Self-Exploration

The first step in the career decision-making process is to gain a solid understanding of yourself. This process is often referred to as self-assessment or self-exploration. More of your time will be spent at work than any other activity in your life, so taking the time to discover a satisfying occupation is a worthwhile investment.

Below are some exercises to help you get started, and you can also schedule an appointment with a career counselor to discuss these topics more in-depth. If you are interested, ask your counselor about taking two assessment inventories that the Career Center offers, the Strong Interest Inventory and Myers-Briggs Personality Type Indicator, which can help clarify your preferences and how they correlate with career options.

The ''right'' job is very much a matter of individual preference, and it's helpful to examine your preferences in the following four areas:

  • What are my interests?
  • What are my strengths and skills?
  • What are the values that are most important to me?
  • What are my personality characteristics?

Interests:

If you can find a career that you truly find interesting and enjoyable, you will be more likely to achieve success and find job satisfaction. A good way to identify your interests is to examine how you enjoy spending your free time. Some areas in which you might identify interests include hobbies, school involvement, academic courses, social interactions, and recreational activities. While some of your interests may remain hobbies and not directly relate to an occupation (such as playing chess for example), other interests may have elements which can become incorporated into your career. For example, if you enjoy cooking but do not want to be a chef, you may consider restaurant management, television production for a cooking show, or publishing for a company that specializes in producing cookbooks. Similarly, if you enjoy sports but do not plan to be a professional athlete, you might consider sports management, coaching, or teaching physical education.

Skills:

Skills refer to those strengths, abilities, and talents that you possess, learn or develop. While we may be born with a proclivity toward certain areas (e.g., an ear for music, an eye for art, an aptitude for numbers), most people develop skills through hands-on experience. Negotiating, influencing, writing, reading, researching, observing, analyzing, organizing, communicating, and motivating are all examples of functional skills gained through a variety of activities which can be transferred to many careers. Gaining experience and sharpening these skills will be important throughout your career development.

Different occupations will often demand a particular set of skills, so it's important to know your strengths and weaknesses. For example, if you are great with numbers but do not feel confident in your ability to write, you may do better in a position dealing with budgets rather than writing press releases. If you excel in public speaking and communicating effectively with others face-to-face, you may not be happy in a job sitting behind a computer all day in a cubicle.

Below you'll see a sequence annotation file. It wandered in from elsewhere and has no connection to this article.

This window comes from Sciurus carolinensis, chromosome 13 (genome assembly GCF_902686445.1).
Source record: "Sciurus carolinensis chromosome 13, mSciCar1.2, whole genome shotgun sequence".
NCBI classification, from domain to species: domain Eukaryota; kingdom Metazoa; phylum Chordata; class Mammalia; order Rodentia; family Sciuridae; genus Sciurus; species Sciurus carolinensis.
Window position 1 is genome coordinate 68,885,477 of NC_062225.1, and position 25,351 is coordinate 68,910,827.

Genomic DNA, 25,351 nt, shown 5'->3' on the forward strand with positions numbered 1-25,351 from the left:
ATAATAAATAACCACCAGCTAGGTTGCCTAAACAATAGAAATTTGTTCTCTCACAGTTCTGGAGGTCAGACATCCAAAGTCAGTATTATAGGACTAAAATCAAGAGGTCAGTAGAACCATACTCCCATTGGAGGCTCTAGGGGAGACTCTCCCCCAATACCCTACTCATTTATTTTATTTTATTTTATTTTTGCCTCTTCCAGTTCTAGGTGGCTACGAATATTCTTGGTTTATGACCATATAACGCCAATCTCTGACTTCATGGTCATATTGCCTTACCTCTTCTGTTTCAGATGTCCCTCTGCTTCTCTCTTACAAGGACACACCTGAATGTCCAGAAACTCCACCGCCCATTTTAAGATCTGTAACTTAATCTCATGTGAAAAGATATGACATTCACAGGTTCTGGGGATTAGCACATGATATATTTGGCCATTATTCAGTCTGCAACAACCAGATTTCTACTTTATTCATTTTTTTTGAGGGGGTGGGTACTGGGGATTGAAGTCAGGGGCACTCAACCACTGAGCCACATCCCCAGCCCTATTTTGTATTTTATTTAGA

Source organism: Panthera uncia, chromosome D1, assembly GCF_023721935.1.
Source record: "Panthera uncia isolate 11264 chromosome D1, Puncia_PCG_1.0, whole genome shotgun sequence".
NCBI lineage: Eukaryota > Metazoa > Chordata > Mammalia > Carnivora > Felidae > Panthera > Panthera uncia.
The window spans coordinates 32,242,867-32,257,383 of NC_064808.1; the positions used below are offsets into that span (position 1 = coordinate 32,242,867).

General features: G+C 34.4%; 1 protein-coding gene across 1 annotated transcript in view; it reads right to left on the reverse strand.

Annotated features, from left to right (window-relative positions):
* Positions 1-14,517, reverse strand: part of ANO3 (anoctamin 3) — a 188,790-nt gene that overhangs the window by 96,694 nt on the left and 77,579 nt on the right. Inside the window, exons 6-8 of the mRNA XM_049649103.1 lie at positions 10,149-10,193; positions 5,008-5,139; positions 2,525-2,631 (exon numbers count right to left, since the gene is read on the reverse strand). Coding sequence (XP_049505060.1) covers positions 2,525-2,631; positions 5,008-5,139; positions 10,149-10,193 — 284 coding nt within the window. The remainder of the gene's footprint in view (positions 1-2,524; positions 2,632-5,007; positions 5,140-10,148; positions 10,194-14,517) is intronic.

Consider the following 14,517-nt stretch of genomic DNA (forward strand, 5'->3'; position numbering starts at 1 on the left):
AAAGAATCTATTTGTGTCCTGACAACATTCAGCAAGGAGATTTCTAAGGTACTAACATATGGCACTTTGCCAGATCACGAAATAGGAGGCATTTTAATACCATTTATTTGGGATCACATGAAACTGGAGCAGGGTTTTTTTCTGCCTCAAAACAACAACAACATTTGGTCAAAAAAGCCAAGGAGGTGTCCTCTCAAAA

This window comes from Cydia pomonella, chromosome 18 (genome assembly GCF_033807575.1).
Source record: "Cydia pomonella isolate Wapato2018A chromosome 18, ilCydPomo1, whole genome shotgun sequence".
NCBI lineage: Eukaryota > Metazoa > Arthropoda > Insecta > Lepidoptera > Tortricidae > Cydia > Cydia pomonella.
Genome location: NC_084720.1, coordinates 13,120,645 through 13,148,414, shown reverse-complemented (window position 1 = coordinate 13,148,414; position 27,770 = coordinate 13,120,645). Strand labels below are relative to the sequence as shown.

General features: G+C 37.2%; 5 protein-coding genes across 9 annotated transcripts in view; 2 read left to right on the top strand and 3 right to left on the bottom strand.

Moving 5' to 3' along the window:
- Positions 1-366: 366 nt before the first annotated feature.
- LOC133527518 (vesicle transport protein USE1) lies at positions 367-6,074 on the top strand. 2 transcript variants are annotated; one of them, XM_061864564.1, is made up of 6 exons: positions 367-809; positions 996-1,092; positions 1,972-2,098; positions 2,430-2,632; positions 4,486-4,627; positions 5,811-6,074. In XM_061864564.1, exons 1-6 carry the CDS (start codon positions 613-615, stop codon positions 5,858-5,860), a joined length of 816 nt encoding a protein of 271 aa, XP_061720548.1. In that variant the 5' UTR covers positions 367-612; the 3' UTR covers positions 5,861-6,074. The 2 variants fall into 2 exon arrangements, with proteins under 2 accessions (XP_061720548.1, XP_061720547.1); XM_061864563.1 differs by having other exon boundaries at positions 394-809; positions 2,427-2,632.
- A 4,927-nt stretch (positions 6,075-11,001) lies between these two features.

Values:

Values are those principles, standards and qualities that you consider worthwhile, desirable and satisfying at work. For some people values are the strongest influences in choosing a career. For example, although you may have a talent for numbers and enjoy following the stock market, the values of helping others and contributing to the Jewish community may cause you to choose a career in Jewish Outreach Work (Kiruv). Or you may have an interest in art, but financial constraints may lead you to pursue a career in a more lucrative field while still allowing you to appreciate art as a hobby. There are many different work values that people consciously or unconsciously want in their career. Autonomy, job security, high income, achievement, leadership, prestige, ethics, creativity, responsibility, helping others, and advancement are examples of values. Taking an inventory of your values will help you in your search for a potential career.

Personality:

The last factor to consider in choosing possible career options is personality style. Everyone has a way of being and acting in the world that can be successful given the appropriate arena. For example, someone whose natural style is to work alone, utilizing analysis and logic in a highly structured environment, may excel and feel comfortable working in a position such as a computer systems analyst/designer or an accountant. That same individual may not be well-suited for a career in sales or social service, where extensive interaction with others is required and the hours can be erratic. Knowing your personality strengths and your natural work style can increase your chances of finding not only a satisfying career, but also a satisfying work environment.

Integration:

Once you have determined your interests, identified your skills, prioritized your values, and discovered your personality style, it is helpful to review this information and ascertain whether or not there are conflicts, complementary patterns, or recurring themes. Then you want to begin your research stage to learn which areas might be a fit for you. It is common at this stage to be a little unsure about how to narrow down which options you should consider. Talking to a career advisor who is knowledgeable about the world of work can be helpful as you strategize together to brainstorm career possibilities that fit with your profile.